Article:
In announcing overhaul of bureau, director says IT and training are critical
The FBI's new primary mission is to prevent terrorist attacks, and to do that, the agency needs new technology, new employees and new operational practices, FBI Director Robert Mueller said May 29.
"It would be nice," for example, if the FBI had computer systems that could track and retrieve relevant information from agency databases and then use artificial intelligence to analyze it. "But we're not there yet," Mueller said in a press conference announcing a wide-ranging overhaul of the FBI.
Spurred by the Sept. 11 terrorist attacks, the FBI is reorganizing its bureaucracy and refocusing its attention. Terrorism, foreign intelligence and espionage, and protecting the nation against cybercrime are moving to the top of the FBI's agenda, Mueller said. Investigating crimes such as bank robberies and fraud — FBI specialties in an earlier era — will be given lower priority.
Centralization is a major theme in the reorganization. FBI headquarters is to become the focal point for intelligence, analysis and dissemination of intelligence, Mueller said.
In an hour-long address describing his plans, Mueller repeatedly returned to the issue of technology.
Today, the FBI "is years behind" in its technological infrastructure, and that must be changed, he said.
"New information technology is critical to conducting business in a different way and critical to analyzing and sharing information on a real-time basis," he said.
The technology improvements Mueller envisions go beyond "just getting computers on board. Everybody from top to bottom" must become proficient at using computers and understanding how technology can transform the FBI's ability to investigate, analyze and communicate, he said.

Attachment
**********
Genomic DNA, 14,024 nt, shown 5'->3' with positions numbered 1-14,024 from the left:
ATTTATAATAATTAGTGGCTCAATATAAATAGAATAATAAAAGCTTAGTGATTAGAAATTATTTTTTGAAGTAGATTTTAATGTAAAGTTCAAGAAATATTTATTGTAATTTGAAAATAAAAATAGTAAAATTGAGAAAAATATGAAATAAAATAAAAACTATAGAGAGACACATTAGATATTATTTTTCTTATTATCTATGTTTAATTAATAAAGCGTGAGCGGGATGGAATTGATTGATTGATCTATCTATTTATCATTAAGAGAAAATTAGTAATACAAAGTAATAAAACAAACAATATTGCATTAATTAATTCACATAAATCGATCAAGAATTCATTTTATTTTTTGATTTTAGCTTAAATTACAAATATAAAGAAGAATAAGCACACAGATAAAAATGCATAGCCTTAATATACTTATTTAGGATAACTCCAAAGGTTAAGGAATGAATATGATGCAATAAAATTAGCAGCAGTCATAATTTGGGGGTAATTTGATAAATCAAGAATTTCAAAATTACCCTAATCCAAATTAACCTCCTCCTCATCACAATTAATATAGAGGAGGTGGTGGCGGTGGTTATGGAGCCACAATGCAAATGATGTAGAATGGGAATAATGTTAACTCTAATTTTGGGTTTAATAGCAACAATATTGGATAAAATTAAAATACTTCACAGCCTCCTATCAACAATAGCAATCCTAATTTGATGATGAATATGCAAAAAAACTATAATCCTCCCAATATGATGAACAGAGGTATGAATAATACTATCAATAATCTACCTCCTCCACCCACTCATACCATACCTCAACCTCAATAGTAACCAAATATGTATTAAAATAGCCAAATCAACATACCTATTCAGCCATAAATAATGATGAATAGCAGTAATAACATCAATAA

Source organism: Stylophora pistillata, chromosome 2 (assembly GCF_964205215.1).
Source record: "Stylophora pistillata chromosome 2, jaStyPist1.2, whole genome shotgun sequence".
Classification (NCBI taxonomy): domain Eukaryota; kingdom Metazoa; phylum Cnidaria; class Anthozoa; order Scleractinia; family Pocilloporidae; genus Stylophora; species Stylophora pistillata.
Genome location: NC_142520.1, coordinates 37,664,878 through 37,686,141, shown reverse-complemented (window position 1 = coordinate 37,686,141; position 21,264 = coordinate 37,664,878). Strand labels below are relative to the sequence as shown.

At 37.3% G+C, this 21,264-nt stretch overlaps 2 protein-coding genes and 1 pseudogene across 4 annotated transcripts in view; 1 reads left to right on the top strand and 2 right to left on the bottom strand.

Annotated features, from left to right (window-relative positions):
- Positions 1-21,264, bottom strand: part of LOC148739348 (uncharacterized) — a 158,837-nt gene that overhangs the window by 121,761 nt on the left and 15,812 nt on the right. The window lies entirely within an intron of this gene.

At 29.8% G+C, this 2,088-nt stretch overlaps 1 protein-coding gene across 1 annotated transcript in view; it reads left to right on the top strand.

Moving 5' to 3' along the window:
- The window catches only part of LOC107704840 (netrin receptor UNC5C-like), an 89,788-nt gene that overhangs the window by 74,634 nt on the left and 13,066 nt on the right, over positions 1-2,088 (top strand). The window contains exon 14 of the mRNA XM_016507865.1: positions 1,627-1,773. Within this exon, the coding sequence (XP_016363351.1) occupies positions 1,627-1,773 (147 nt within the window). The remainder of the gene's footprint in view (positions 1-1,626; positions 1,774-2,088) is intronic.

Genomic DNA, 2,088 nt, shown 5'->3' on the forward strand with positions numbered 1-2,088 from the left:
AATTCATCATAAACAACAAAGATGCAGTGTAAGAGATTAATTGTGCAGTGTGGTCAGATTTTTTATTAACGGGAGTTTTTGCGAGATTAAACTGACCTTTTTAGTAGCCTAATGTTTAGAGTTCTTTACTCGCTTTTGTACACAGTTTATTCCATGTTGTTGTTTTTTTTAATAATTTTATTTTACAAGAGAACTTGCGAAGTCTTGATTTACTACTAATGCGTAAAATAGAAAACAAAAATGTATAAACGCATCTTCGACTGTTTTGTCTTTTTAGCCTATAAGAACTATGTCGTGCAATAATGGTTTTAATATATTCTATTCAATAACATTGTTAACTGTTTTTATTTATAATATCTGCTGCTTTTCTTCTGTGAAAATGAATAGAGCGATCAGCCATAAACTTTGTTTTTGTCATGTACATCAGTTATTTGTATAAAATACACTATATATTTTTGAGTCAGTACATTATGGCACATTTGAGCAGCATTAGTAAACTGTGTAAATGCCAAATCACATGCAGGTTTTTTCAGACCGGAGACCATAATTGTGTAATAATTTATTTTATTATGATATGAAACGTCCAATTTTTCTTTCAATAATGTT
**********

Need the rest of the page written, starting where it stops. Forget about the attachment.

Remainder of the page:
"That's actually an encouraging thing," said Steven Aftergood, an analyst for the Federation of American Scientists. "Dramatic improvements are realistically achievable" if the FBI would merely invest in modern computers and better training.
The FBI's current computers are slow, its databases are difficult to access and its systems are incompatible, Aftergood said. "By almost any measure, there is huge room for improvement [and it] does not depend on any dramatic breakthroughs in technology," he said.
Mueller said he plans to hire 900 additional technical specialists, including engineers, linguists, computer scientists to focus on cybercrime, and general scientists.
Far greater importance will be placed on information sharing with other federal agencies and with state and local law enforcement agencies, Mueller said. He marveled at Utah law enforcement agencies' ability to share information over the Internet and a police intranet.
"New information technology is critical" for the FBI to begin to share information "on a real-time basis," he said.
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